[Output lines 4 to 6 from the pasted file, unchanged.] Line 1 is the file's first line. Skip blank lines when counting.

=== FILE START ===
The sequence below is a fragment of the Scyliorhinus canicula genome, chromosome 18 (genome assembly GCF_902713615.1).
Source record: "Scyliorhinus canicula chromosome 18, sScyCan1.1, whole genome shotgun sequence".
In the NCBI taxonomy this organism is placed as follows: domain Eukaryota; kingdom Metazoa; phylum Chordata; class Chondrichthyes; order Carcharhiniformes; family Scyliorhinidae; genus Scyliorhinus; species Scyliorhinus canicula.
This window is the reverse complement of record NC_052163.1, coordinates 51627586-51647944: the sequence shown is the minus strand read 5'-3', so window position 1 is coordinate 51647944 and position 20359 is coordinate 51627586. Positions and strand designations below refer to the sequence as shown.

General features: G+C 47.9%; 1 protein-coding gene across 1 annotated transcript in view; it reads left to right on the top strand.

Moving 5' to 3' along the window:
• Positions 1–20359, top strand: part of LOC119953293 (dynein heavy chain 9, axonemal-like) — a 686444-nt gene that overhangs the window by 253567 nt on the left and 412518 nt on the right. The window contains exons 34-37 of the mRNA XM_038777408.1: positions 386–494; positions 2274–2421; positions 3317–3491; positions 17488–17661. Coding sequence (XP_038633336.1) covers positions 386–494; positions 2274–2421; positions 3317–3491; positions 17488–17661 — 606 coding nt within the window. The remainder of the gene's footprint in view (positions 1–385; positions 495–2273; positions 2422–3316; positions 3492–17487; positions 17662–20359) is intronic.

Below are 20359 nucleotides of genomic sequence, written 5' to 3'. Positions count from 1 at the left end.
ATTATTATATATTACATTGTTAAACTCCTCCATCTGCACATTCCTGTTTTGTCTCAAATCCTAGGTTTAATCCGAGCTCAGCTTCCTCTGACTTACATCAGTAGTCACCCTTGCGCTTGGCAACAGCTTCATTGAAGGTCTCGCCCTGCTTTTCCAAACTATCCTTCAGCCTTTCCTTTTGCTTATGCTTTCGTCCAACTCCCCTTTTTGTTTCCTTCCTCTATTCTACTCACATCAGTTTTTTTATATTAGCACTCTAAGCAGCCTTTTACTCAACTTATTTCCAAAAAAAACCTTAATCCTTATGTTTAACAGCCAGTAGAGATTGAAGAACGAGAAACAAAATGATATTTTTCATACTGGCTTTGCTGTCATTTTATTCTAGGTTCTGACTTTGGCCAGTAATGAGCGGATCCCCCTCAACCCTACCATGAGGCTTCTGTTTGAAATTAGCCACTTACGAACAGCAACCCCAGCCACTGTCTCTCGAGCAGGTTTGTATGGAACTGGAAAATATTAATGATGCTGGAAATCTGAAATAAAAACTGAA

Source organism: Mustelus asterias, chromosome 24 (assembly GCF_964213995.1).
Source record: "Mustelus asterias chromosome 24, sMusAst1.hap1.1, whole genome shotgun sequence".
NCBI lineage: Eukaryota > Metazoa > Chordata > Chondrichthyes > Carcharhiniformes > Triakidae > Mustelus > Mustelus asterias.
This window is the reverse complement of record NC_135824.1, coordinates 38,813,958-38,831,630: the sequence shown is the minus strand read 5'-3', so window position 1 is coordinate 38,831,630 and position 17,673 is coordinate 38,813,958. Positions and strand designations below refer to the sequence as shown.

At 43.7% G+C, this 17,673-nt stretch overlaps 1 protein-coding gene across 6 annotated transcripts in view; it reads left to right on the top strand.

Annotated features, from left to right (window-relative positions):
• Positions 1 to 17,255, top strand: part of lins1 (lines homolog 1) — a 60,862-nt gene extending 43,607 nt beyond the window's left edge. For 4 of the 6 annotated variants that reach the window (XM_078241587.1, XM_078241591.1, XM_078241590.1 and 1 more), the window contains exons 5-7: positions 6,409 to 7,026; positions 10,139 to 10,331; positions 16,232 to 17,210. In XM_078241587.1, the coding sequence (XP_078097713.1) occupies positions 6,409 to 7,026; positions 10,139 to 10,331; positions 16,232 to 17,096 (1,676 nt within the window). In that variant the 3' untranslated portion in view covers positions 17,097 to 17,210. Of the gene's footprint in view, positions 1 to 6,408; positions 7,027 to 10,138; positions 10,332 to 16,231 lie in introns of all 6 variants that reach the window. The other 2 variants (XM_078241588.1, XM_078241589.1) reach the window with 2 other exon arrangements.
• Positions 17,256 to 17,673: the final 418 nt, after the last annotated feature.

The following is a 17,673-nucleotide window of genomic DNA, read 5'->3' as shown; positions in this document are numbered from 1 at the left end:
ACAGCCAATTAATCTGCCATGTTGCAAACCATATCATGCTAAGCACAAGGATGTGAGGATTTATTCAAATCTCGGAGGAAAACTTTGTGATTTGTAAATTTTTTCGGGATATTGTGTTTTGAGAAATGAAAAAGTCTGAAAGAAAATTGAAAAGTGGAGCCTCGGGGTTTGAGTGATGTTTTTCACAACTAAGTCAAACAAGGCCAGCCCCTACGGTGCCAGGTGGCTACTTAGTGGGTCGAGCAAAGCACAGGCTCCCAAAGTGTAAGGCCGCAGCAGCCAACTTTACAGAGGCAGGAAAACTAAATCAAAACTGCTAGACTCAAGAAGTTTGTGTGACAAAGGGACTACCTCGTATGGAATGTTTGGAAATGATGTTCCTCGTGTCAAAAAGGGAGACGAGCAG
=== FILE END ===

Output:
This window is the reverse complement of record NC_052163.1, coordinates 51627586-51647944: the sequence shown is the minus strand read 5'-3', so window position 1 is coordinate 51647944 and position 20359 is coordinate 51627586. Positions and strand designations below refer to the sequence as shown.

General features: G+C 47.9%; 1 protein-coding gene across 1 annotated transcript in view; it reads left to right on the top strand.

Moving 5' to 3' along the window: